Online services can be super tricky. I had a conversation yesterday with a client and I like him so much. I love his whole family. And they availed to these online services. It wasn’t legal zoom, but another online service. It goes by a woman’s name. And I see so many people use her documents. They’re in Pennsylvania because she founded the software company in California. The family ended up getting a California trust with a Pennsylvania last will testament. California trust accidentally didn’t name a successor trustee. I mean, what I am trying to rectify now is the fact that this woman passed away with four properties and 13 beneficiaries.

It was a complicated estate, even if they had come to me. And yet they tried to use this online system. For some reason, one document is governed by PA and the other documents are governed by California. Maybe they inputted or maybe it was an operator error. 

I’m not blaming the system, but ultimately if you’re trying to do something online, something will likely go wrong and this will cost you in the five figures to fix. It would’ve been probably a $5,000 estate plan realistically with the complexity of it all but it’s easily going to be 15,000 to fix. So. 10,000 extra five-figure mistake.

 

Things to Know Before Choosing an Executor

In choosing your executor, you need to think about the fact that it’s a job. I had a couple come to me the other day and one of them has three sisters. What he was trying to do was to take the three sisters and give them each a role because he didn’t want anyone to feel left out. So he was like, “all right, well, this one is good in health and this one is good… she could be my durable power of attorney, and then I’ll make this one my executor.” And I said, “now, are those people really the best people for those roles, or are you just trying to name each one of your sisters and give them a job because you think they’re going to be hurt or wounded if when you pass?” Sure enough, that was what he was doing.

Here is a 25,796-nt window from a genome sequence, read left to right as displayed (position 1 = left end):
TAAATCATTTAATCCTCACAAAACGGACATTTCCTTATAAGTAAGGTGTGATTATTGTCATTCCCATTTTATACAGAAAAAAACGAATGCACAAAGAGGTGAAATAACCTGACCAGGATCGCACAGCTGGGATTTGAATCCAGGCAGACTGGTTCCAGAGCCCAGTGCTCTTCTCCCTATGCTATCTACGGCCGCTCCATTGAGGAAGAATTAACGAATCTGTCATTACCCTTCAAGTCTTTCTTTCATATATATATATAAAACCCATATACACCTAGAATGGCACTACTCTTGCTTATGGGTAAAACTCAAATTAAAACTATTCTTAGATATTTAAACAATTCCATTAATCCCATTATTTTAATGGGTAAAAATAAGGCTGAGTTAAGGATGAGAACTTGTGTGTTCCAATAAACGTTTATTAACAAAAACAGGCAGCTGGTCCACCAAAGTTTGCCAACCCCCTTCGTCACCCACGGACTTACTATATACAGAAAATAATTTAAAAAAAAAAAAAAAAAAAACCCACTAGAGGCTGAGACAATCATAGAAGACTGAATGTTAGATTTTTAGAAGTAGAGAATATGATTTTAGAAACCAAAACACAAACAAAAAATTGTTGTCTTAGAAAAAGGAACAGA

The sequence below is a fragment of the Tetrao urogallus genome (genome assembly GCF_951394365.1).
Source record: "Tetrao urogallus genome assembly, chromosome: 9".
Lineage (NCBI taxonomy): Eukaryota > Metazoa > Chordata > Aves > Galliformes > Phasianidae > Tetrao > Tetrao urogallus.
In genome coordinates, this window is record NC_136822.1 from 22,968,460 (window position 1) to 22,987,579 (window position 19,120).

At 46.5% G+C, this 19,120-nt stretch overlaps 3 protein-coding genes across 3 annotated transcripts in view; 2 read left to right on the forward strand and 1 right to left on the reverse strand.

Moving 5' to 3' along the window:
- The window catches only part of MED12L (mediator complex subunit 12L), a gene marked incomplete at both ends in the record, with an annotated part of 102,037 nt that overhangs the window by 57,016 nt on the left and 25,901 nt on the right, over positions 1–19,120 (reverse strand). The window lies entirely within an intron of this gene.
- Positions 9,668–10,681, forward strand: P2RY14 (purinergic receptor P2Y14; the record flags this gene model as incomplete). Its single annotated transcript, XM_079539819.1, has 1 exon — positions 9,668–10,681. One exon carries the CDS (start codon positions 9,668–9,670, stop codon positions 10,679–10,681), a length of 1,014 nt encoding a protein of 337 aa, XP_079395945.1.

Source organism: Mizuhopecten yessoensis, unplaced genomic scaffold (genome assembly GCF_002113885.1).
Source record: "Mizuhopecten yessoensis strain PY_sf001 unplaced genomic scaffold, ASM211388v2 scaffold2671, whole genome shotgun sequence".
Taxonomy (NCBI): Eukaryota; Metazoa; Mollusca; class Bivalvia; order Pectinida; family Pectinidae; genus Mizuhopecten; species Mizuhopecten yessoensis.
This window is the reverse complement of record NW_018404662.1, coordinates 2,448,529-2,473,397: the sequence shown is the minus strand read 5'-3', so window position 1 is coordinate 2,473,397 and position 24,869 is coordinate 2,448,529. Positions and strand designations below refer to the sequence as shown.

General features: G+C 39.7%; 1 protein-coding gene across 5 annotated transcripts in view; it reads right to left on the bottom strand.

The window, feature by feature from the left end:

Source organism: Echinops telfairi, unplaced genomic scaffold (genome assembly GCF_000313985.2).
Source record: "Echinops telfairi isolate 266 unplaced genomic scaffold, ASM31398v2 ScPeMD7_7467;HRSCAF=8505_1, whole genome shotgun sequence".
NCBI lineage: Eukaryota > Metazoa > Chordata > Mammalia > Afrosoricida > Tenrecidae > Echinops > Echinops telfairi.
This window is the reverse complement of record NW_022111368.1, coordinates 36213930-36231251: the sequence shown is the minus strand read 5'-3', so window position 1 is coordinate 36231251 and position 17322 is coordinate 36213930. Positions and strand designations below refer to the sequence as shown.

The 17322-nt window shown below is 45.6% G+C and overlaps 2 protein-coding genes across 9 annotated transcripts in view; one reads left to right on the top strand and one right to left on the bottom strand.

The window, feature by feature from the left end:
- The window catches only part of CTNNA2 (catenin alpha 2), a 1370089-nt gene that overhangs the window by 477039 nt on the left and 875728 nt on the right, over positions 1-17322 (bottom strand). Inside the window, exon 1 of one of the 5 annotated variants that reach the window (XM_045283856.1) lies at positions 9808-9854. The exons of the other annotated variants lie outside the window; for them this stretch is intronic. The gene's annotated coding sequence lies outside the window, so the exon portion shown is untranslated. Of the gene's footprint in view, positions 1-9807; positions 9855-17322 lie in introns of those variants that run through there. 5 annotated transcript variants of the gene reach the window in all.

It’s important for you to remember that being an executor is a full-time job. It’s literally what we do in my office all day, every day. And not only is it a full-time job, but you are appointing them into a fiduciary capacity, which means they and be sued and liable, held liable if they don’t do what’s right in the law ultimately. So it’s not a gift. It’s not like a Christmas present, you’re not doing them a favor, you are literally appointing them in a role, which could get them sued. 

So many people are like, “oh, can I make all my brothers co-executors because they’ll all be hurt if they find out that I picked one over the other?”  No. I don’t do co anything. I never appoint co-executors. And if you’re absolutely adamant that you want co-executors, then I don’t do the will for you.

Death and divorce change people. So even if you think the two people that you’re choosing would agree on everything and would never fight, it doesn’t matter. I just don’t want to rely on humans having to agree on everything. Just know that in choosing your executor, leave all emotion out of it. If you are going to go with a family member, choose the person that is most organized and legally and financially sound. 

I’d say about 50% of my clients appoint the law firm. They appoint Angela D. Giampolo Law Group as their attorney or they appoint an agent of Giampolo Law Group in case they get hit by a bus. Because again, ultimately, it’s what we do all day, every day. You pay 90% of the time and the executor hires a lawyer to prevent them from potentially getting sued because they are legally liable and they don’t want to do anything wrong. 

I explain all of this to my client who is choosing the person. Then not often enough but sometimes, the person they’re choosing wishes to have a meeting with me to discuss what they’re accepting as a role. But when the couple is married, then I’m speaking to both of them at the same time, and they’re accepting it for one another right then and there. With single people, every once in a while, the person they’re appointing asks to speak with me.